What is FAS?

Founded in 1890, the Faculty of Arts and Sciences (FAS) is the largest division of Harvard University. The Faculty of Arts and Sciences is dedicated to being at the forefront of teaching and learning and fostering cutting edge research and discovery. FAS is redefining liberal arts education for the 21st century and is committed to an open Harvard and student aid by making a Harvard education accessible to students from all backgrounds.

FAS comprises Harvard College and the Graduate School of Arts and Sciences, including undergraduate and graduate admissions; the School of Engineering and Applied Sciences; and the Division of Continuing Education, including the Extension and Summer Schools. FAS also encompasses academic resources such as libraries and museums, as well as campus resources and athletics.

Stories from around FAS:

About: College

Continuing Education

About: Athletics

The Game kicks off with high spirits

The Game kicks off with high spirits

November 22, 2014

With just 0:55 remaining in Saturday’s game, Harvard beat Yale, 31-24 at Harvard Stadium, securing an undefeated season for the Crimson and outright ownership of the Ivy League championship title for the eighth straight year. For postgame coverage, visit Harvard Athletics website.

The mood was festive on Saturday as undefeated Harvard, bidding for the sole possession of the Ivy League crown, met once-beaten Yale in the 131st edition of The Game.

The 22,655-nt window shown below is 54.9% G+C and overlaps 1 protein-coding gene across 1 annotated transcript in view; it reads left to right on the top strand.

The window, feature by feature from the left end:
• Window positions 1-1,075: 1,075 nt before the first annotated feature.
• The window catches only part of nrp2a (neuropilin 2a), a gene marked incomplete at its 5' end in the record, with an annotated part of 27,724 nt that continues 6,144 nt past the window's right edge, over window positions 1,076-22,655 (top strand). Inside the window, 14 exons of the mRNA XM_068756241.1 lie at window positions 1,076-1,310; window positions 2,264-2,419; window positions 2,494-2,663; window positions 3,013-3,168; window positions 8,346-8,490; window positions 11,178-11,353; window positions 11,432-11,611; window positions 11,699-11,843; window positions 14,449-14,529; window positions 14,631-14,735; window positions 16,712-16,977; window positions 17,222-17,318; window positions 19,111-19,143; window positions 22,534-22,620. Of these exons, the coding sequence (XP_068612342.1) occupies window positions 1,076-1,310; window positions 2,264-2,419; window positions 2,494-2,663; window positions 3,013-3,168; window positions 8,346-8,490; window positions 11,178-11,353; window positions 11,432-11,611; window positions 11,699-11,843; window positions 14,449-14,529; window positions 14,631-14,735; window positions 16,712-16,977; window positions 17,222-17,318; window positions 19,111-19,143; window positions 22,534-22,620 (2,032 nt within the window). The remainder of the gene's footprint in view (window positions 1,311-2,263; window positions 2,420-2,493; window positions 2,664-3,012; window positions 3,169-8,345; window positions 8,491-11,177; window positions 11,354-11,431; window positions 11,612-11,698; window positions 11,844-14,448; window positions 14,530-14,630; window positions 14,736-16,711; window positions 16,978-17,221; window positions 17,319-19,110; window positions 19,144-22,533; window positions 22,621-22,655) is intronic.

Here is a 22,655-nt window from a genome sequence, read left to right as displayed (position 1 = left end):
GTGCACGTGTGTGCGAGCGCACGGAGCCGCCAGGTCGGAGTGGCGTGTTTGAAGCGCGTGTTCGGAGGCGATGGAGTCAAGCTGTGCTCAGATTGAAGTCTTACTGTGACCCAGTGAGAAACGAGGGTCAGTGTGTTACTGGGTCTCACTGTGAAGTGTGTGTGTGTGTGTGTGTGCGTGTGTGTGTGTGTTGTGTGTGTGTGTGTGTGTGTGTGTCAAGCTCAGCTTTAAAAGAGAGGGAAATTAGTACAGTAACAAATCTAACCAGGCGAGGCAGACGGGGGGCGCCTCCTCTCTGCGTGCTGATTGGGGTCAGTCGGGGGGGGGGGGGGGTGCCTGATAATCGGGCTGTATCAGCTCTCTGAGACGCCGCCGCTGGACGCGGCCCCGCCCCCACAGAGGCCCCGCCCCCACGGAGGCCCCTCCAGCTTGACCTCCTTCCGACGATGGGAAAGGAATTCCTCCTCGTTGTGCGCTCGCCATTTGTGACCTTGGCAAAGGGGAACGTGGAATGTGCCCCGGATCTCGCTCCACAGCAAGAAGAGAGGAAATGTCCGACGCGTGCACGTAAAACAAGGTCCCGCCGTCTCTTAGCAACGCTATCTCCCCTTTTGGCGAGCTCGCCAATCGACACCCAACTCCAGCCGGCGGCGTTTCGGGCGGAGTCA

GSAS

About: SEAS

Creating ‘genomic origami’

Creating ‘genomic origami’

December 11, 2014

In a triumph for cell biology, researchers have assembled the first high-resolution, 3-D maps of entire folded genomes and found a structural basis for gene regulation, a kind of “genomic origami” that allows the same genome to produce different types of cells. The research appears online Thursday in the journal Cell.

Museums

The old, made new

The old, made new

December 18, 2014

The Harvard Semitic Museum opened at its Divinity Avenue location in 1903 on land bought for a dollar from a benefactor.

The sturdy, granite-trimmed, brick building was at the edge of a Cambridge demi-wilderness called Norton Woods. It was next to a residence that has since been moved to Ware Street. Further down was a boardinghouse for immigrant Irishwomen, who cleaned and made beds in Harvard dormitories.